Martin Luther Comes Out - The American Spectator | USA News and Politics
Martin Luther Comes Out

Would the founder of the Protestant Reformation have endorsed same-sex unions?


Or at least according to USA Today columnist Mary Zeiss Stange, who is — predictably — a professor of women’s studies and religion at Skidmore College in New York.

According to Stange in her July 9 column, a modern Luther would recognize that the “few biblical proscriptions against ‘sodomy’…should not bar the loving union of two gay or lesbian persons.” A 21st century Luther would also ordain homosexuals into the ministry “as in line with his theology of the ‘priesthood of all believers.'”

Stange was upset because a few days earlier the 4.9 million member Evangelical Lutheran Church in America (ELCA) had removed an openly homosexual Atlanta pastor from its “approved” list of ministers.

The Rev. Bradley Schmeling of St. John’s ELCA congregation is sexually involved with another man. His denomination, which is the largest Lutheran body in America, requires its clergy to be celibate if single and monogamous if married.

A church committee in February ruled that Schmeling was in defiance of church law. But the liberal 350-member congregation has kept Schmeling in the pulpit and is hoping that the ELCA’s next national convention in August will overturn the prohibition against actively homosexual clergy.

At its last governing convention, the ELCA narrowly affirmed its current orthodox teachings on Christian sexual ethics. But like other declining, and liberal-led, mainline denominations, it has rancorously debated homosexuality for many years without final resolution. Among major communions, only the 1.1 million member United Church of Christ has officially affirmed homosexual practice. Meanwhile, the 2 million member Episcopal Church, which elected its first openly homosexual bishop in 2003, is fracturing over the issue.

USA Today‘s religion columnist is hoping for a new “reformation” centered upon sexual inclusiveness. But Stange’s attempt to link her reformation with the Reformation takes a circuitous route.

“Lutheran anti-gay activists routinely, and correctly, point out that Luther had plenty of bad things to say about the scourge of ‘Sodomites’ in 16th century Germany,” Stange reluctantly admitted. She lamented that the German former monk, like St. Paul, was the unfortunate “product of the social prejudices of his time and culture.” Medieval Christians, like first century Jews, were not yet educated about “orientation” and “lifestyle,” she suggested.

But certainly Luther, as a theological revolutionary, would have embraced homosexuality today, Stange insisted. After all, the Reformer celebrated “physical” sex, honored marriage as a “blessed estate,” and sacramentalized “the natural inclination and excitement” that brings two people together. A modern Luther would surely realize that the “few” biblical condemnations of same-sex relations are archaically “rooted in a worldview vastly different from our own,” Stange surmised.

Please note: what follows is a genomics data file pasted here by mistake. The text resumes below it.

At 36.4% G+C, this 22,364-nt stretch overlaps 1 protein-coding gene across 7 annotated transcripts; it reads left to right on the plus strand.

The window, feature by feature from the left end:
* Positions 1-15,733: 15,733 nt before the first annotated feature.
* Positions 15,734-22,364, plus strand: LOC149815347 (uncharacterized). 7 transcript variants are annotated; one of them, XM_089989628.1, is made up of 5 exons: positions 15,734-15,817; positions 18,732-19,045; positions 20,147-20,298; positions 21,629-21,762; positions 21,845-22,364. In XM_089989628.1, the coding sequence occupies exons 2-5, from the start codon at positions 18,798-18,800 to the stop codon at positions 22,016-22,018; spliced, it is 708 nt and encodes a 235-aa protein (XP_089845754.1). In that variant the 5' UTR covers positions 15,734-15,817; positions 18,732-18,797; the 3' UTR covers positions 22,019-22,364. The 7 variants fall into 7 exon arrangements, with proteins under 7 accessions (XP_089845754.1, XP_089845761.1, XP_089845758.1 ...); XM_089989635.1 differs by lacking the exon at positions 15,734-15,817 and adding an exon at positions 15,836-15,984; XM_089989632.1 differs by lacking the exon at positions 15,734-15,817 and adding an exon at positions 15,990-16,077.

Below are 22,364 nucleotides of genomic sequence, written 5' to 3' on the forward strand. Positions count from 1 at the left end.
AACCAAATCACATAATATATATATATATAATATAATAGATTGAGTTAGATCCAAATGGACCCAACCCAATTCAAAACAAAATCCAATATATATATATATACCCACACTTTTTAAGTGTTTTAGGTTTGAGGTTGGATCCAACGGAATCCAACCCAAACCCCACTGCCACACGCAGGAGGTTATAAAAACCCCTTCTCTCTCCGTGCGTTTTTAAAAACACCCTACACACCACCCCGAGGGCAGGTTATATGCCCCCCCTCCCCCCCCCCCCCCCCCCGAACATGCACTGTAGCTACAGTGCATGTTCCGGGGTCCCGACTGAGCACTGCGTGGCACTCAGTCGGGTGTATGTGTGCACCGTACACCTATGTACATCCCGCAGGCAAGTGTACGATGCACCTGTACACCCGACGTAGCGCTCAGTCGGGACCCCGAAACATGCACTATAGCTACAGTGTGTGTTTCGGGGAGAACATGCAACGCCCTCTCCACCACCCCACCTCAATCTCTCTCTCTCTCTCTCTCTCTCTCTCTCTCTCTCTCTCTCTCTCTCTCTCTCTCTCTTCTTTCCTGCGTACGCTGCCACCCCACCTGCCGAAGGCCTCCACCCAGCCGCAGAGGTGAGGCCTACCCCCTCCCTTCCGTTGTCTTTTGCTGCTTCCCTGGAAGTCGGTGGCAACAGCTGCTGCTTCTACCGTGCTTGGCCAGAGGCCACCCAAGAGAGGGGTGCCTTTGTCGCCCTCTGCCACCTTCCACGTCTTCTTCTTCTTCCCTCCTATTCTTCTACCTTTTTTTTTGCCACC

The ELCA’s next Churchwide Assembly convenes August 6-12, and Stange hopes that Luther’s spiritual descendents will launch their sexual reformation there. As Episcopalians struggle with the global Anglican Communion over their sexual debates, and the ELCA wrangles over its sexual disagreements, “Protestants in both American denominations would best begin by asking, ‘What would Luther do?'”

Stange’s reasoning is common among mainline Protestant elites, who long ago would have led all their denominations into a sexual reformation, if unrestrained by traditionalist local church laity who pay their salaries. For the elites, shaped by their own experiences in the civil rights movement, anti-war protests, and feminist causes, the Christian faith is primarily a battering ram for egalitarian social reforms. For them, the divine kingdom is just a few protest movements away from earthly consummation.

But Luther had far more in common with the Catholic Church than with the Reformation’s liberal descendants. He affirmed a transcendent moral order, revealed obliquely through nature, and more explicitly through Scripture, as transmitted by the Church. He was not so much a revolutionary as an innovating reactionary, striving to peel back what he believed to be problematic church traditions in favor of Scripture’s plain meaning.

The Protestant Reformer would recognize and undoubtedly approve of Pope John Paul’s II’s “theology of the body.” Unlike modern secular culture’s preoccupation with self-autonomy and “lifestyle,” the late Pope taught a sacred unity between spirit and the physical body. That unity included a unique complementariness between male and female. Liberal Protestants reject that. Like Stange, they believe that only a few troublesome Scripture verses, penned by repressed Jewish men of the ancient world, stand between them and revolutionary sexual freedom.

In contrast, orthodox Christian teaching paints a much broader canvass that likens marriage to the fidelity between Jesus and The Church, and between Jehovah and the Hebrews. This imagery, to which Luther frequently referred in his fulsome celebration of matrimony between man and woman, poses a far larger obstacle to sexual revolutionaries.

So naturally, Stange and her cohorts instead prefer to cite the “few” Scripture references to homosexuality, while ignoring the much richer cosmology that obstructs their path. The passionate German ex-monk who led the Reformation rejoiced in both the Bible and in his marriage. Had he read Stange’s USA Today column, Luther would recognize little in her argument except the rich evidence of fallen human nature.

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